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Stickmaking materials
and Accessories
(Finished sticks further down).

Alpine Spikes
Aluminium crook
Animal head Blanks
Badger blank
Bird head blanks
Blackthorn shanks
Brass collars
Brass ferrules
Buffalo horn
Cane holder
Carving blanks
Carving glove
Carving tools
Carving wood
Cock pheasant blank
Crook blank (wood)
DIY Materials
Dog blanks
Duck blanks
Engraved collars
Epoxy resin
Epoxy putty
Fish blanks
Fox blanks
Glass eyes
Grouse blanks
Hazel shanks
Heron blanks
Hen pheas't blanks
Hiking stick blank
Horn spacers
Horn Polishing kit
Horse blanks
Kevlar glove
Leather lace
Lyre blank (wood)
Magnetic Ferrules
Partridge blank
Polishing Kit
Rams horns
Roe buck antlers
Rubber ferrules
Salmon blank
Shrink tube
Stag horn
Stick press
Swan blank
Thumbstick blanks
Trout blanks
Wading staff kit
Walker blank
Woodcock blanks
Wrist loop straps

Sticks & Crooks
normally made
to order see waiting times on each page.

These are Not normally
available outside
the UK -
email for details!


Animal sticks
Antler thumbsticks
Antler walkingsticks
Beating sticks
Bird head sticks
Buffalo horn crooks
Buffalo horn thumbsticks
Carved sticks
Derby sticks
DIY Materials
DIY Stickmaking
Dog sticks
Engraved collars
Gen purpose
Hiking stick
Horn crooks
Horn sticks
Knob sticks
Lyre thumb stick
Nanny McPhee stick
Rams horn sticks
Regency stick
Resin head sticks
Wading convert kit
Wading Staffs
Wading Sticks

Gift Vouchers
Cane History
Stickmaking class
Cane holder
Straightening sticks
Why use a Stick?

How it all began

I started making sticks in 1985 after my wife, Jacky, bought me a present - a stick with a Labrador head as the handle. Thinking it was too good to take out (in case it got broken), I decided I would make my own. I had seen a TV programme featuring a retired Gamekeeper who carved his own sticks - using a small knife and bits of broken glass - yes, broken glass - he made some wonderful sticks! Inspired by this, I started with a cock pheasant head. It was rubbish! Undeterred, I made another - which was a bit better - then another. I was quite pleased with that one and was prepared to be seen in public with it!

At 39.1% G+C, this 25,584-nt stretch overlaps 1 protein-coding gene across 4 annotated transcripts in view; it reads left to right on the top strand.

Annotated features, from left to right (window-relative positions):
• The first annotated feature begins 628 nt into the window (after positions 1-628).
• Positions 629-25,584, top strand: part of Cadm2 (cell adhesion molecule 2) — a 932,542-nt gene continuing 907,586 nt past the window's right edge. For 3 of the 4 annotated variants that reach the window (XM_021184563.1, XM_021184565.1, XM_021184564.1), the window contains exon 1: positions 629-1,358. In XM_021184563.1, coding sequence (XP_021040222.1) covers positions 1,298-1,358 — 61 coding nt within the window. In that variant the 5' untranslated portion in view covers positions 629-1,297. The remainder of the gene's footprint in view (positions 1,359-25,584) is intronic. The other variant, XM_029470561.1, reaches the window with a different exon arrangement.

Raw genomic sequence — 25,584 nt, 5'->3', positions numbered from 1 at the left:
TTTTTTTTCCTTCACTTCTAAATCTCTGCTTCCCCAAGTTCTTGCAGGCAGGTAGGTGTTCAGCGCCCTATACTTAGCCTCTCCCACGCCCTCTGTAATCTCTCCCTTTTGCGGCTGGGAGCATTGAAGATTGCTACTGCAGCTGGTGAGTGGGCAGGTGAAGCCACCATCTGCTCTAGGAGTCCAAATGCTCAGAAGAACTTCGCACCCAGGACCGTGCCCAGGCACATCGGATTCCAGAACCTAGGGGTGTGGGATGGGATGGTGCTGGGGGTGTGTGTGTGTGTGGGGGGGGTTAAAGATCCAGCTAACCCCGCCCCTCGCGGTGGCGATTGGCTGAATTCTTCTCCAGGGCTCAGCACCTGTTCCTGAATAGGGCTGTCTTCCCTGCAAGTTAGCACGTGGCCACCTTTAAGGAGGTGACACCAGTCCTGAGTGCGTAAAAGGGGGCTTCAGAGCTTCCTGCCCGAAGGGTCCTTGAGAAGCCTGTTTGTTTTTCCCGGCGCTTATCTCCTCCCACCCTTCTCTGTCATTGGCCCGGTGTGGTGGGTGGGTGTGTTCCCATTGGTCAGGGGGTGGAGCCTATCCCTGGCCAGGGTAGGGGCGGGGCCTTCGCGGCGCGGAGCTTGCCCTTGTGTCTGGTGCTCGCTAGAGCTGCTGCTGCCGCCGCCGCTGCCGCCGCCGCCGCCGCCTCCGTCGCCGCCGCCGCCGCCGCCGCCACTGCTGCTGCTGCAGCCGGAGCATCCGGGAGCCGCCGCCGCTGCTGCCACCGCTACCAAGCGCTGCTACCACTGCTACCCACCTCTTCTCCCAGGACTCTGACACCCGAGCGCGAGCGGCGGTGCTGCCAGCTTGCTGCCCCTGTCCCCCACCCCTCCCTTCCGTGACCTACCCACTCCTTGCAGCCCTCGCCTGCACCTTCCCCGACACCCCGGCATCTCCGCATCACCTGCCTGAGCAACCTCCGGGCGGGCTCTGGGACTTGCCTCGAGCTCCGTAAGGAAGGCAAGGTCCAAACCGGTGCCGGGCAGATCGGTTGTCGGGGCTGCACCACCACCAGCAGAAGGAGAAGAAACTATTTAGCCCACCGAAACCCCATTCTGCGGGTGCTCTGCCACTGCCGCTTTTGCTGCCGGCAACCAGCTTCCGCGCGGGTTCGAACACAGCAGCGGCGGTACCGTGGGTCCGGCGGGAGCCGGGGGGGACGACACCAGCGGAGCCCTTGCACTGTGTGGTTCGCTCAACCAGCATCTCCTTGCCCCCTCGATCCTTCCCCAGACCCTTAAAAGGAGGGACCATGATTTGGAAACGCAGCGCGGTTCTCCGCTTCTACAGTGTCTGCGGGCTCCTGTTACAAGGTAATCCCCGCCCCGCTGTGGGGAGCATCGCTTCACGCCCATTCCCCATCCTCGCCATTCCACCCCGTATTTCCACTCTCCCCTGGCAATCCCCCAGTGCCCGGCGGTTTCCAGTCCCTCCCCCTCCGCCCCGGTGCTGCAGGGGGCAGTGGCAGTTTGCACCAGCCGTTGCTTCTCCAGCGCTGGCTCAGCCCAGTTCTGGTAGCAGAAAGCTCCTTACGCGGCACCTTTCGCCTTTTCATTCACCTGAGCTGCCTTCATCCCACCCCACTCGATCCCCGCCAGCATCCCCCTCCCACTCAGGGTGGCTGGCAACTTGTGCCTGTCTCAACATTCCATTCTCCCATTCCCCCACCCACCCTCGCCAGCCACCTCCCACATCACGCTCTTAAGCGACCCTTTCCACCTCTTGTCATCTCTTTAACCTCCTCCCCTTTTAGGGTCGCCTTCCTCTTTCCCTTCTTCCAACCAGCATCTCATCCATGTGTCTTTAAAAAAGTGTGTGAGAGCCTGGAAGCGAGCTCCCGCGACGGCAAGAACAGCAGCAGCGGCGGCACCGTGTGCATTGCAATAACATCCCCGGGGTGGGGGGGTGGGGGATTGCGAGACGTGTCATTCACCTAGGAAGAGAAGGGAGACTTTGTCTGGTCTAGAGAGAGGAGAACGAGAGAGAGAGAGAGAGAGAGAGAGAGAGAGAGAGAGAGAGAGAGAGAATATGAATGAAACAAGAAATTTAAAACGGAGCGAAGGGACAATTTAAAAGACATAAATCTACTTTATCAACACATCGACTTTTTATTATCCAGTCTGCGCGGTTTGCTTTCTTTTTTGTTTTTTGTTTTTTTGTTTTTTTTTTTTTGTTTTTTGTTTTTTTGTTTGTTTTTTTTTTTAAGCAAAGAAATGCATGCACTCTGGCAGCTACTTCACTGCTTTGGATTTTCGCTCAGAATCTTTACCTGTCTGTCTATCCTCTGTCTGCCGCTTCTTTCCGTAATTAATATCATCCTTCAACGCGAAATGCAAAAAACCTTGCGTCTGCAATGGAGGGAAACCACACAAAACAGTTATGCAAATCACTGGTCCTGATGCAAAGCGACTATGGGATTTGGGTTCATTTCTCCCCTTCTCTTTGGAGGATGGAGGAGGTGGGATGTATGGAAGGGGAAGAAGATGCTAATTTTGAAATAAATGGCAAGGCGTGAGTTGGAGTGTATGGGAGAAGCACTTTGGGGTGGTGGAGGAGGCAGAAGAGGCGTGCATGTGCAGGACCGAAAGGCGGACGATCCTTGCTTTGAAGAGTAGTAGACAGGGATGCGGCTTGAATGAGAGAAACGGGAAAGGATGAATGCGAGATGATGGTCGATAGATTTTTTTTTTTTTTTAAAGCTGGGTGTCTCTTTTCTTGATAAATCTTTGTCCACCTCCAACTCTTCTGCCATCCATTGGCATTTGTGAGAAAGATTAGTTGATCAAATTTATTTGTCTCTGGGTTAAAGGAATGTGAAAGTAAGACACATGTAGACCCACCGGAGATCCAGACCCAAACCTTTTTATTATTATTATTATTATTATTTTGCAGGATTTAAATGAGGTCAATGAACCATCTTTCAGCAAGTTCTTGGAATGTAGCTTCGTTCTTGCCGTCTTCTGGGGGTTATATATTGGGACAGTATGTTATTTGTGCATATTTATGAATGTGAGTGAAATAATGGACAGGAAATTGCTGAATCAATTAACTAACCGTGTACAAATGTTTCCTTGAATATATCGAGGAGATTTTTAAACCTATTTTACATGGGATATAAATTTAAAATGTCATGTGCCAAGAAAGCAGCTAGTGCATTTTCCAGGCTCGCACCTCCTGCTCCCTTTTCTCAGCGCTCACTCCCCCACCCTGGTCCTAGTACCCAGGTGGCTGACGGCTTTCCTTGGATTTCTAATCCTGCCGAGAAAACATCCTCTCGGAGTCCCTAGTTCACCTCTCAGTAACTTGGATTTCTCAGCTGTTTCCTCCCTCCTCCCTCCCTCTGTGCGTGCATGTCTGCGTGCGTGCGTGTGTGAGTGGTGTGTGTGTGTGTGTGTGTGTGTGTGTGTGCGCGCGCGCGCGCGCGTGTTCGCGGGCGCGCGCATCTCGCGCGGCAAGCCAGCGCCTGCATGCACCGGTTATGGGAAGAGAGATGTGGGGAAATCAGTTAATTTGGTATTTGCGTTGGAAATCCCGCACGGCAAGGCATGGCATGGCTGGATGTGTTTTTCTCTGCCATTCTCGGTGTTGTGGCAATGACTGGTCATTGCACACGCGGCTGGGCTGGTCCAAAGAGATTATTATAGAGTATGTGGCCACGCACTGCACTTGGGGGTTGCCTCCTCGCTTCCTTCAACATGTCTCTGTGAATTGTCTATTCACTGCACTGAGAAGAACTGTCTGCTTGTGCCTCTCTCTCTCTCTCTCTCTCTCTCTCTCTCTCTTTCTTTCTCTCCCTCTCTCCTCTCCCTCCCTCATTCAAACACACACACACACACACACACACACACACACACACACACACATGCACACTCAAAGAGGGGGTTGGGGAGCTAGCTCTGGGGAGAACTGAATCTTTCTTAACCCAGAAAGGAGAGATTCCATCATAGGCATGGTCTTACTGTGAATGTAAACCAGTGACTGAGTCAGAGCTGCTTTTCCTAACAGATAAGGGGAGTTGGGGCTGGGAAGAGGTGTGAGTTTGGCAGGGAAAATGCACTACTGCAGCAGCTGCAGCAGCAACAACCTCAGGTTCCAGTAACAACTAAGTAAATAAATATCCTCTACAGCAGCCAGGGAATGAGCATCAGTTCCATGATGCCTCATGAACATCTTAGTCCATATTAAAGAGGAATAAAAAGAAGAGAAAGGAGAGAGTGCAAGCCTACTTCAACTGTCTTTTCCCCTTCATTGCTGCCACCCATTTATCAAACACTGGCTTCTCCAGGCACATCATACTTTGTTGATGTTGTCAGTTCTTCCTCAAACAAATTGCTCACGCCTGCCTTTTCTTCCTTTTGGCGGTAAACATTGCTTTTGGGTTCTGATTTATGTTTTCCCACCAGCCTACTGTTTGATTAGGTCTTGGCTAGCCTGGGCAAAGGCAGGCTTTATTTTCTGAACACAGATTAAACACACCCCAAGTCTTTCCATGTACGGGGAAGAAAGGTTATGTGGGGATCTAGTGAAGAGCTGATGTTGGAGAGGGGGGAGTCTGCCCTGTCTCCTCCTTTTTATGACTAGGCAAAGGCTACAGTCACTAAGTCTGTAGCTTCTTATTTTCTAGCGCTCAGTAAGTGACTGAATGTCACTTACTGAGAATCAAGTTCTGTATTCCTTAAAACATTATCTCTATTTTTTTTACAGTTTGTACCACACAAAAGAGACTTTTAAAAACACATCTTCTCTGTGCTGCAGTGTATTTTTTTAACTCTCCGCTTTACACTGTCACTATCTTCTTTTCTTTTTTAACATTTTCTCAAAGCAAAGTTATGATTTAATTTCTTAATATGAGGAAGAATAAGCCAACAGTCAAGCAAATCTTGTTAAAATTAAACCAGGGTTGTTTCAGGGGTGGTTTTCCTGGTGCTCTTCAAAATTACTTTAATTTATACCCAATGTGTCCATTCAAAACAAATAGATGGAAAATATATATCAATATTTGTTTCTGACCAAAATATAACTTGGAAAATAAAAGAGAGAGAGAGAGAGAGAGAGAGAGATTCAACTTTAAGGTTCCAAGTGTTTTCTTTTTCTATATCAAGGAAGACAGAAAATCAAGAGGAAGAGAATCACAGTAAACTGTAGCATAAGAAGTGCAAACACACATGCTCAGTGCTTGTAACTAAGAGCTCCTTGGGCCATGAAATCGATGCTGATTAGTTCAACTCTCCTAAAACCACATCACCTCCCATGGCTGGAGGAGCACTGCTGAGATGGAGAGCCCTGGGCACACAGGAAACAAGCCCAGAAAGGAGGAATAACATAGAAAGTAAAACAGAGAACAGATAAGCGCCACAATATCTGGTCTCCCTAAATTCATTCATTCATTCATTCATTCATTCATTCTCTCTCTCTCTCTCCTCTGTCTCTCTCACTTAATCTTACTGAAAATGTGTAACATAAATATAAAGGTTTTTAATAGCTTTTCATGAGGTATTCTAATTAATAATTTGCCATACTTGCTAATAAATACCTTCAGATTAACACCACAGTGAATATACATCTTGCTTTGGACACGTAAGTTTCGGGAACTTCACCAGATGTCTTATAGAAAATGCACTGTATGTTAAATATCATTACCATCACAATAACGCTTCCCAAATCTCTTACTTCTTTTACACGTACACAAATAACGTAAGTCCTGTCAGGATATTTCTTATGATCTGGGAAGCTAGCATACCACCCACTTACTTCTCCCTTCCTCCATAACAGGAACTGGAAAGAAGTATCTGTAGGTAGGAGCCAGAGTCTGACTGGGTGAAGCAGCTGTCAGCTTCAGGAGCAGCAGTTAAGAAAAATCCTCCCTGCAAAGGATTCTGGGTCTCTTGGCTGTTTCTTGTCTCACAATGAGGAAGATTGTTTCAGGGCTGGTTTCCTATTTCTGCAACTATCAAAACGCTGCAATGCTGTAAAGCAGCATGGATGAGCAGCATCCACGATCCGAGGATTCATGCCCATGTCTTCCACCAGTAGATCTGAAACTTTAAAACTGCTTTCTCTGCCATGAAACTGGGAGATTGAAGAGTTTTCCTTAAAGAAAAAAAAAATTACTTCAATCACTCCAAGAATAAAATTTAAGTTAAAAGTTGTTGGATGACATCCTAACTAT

The first day out with it probably changed my stickmaking life from being a small hobby into a potential business - though I didn't know it then. I had made my third stick - with the head of a cock pheasant carved on a one-piece hazel stick. A side branch had been cut leaving a lump where I could carve the face and beak and I'd used "Airfix" model paints to colour it. I took it out on the first day of the pheasant shooting season. At the end of one "drive", as we call them, I had a couple of shot pheasants in one hand and my stick in the other - held round the neck of the "bird". A man came to take the dead birds from me and took the two real birds and then put out his hand for the third. He visibly jumped a little as I showed him I had a stick in my hand. "That's bloody good" he said, "I thought you had a real one there!"

I was obviously being watched because a short time afterwards one Gentlemen who was shooting came up and asked about the stick. When I said that I'd made it myself he asked if I would make him one too, and how much would it cost. I had no idea what to charge, so suggested £20. That was fine he said, and we arranged for him to collect it a few weeks later when he next came shooting. It turned out that he was the Arch Duke of Austria! I had my first commission - from "Royalty". Austria no longer has a King and Queen, but the Arch Duke had the highest rank so was really King!

The same day another of the shooters said he had heard me saying I would make a stick for the Arch Duke - and would I make him one too! We agreed the same terms and a few weeks later the sticks were delivered to their new owners. I got my £20 from the Arch Duke but the second man said that I had not charged enough and gave me £35! You can imagine my joy as I told my wife what had happened when I got home!